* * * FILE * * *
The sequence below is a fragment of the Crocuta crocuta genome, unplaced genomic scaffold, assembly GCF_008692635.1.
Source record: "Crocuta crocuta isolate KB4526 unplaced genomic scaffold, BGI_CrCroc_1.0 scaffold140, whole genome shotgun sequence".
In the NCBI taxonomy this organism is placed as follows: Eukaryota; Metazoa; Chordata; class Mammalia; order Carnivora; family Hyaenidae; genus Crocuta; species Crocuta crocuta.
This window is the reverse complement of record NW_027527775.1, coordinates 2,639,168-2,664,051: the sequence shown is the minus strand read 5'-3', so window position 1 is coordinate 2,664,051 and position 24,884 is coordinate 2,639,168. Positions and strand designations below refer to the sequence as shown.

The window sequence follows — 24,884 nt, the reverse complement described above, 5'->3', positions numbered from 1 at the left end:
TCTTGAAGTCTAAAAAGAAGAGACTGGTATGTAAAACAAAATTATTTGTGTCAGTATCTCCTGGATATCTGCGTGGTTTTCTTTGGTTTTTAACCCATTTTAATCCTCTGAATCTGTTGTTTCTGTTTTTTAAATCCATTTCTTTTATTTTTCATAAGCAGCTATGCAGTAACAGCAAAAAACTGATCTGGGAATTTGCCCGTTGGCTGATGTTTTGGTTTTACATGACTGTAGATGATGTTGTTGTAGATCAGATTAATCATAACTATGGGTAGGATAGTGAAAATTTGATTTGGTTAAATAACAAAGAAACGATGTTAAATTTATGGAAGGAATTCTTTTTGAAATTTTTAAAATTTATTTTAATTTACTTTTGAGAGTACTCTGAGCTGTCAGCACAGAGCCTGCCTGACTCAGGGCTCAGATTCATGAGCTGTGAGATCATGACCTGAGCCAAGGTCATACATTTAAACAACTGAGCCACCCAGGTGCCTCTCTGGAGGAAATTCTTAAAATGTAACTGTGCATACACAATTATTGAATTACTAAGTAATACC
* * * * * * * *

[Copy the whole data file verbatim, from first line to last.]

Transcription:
The sequence below is a fragment of the Crocuta crocuta genome, unplaced genomic scaffold, assembly GCF_008692635.1.
Source record: "Crocuta crocuta isolate KB4526 unplaced genomic scaffold, BGI_CrCroc_1.0 scaffold140, whole genome shotgun sequence".
In the NCBI taxonomy this organism is placed as follows: Eukaryota; Metazoa; Chordata; class Mammalia; order Carnivora; family Hyaenidae; genus Crocuta; species Crocuta crocuta.
This window is the reverse complement of record NW_027527775.1, coordinates 2,639,168-2,664,051: the sequence shown is the minus strand read 5'-3', so window position 1 is coordinate 2,664,051 and position 24,884 is coordinate 2,639,168. Positions and strand designations below refer to the sequence as shown.

The window sequence follows — 24,884 nt, the reverse complement described above, 5'->3', positions numbered from 1 at the left end:
TCTTGAAGTCTAAAAAGAAGAGACTGGTATGTAAAACAAAATTATTTGTGTCAGTATCTCCTGGATATCTGCGTGGTTTTCTTTGGTTTTTAACCCATTTTAATCCTCTGAATCTGTTGTTTCTGTTTTTTAAATCCATTTCTTTTATTTTTCATAAGCAGCTATGCAGTAACAGCAAAAAACTGATCTGGGAATTTGCCCGTTGGCTGATGTTTTGGTTTTACATGACTGTAGATGATGTTGTTGTAGATCAGATTAATCATAACTATGGGTAGGATAGTGAAAATTTGATTTGGTTAAATAACAAAGAAACGATGTTAAATTTATGGAAGGAATTCTTTTTGAAATTTTTAAAATTTATTTTAATTTACTTTTGAGAGTACTCTGAGCTGTCAGCACAGAGCCTGCCTGACTCAGGGCTCAGATTCATGAGCTGTGAGATCATGACCTGAGCCAAGGTCATACATTTAAACAACTGAGCCACCCAGGTGCCTCTCTGGAGGAAATTCTTAAAATGTAACTGTGCATACACAATTATTGAATTACTAAGTAATACC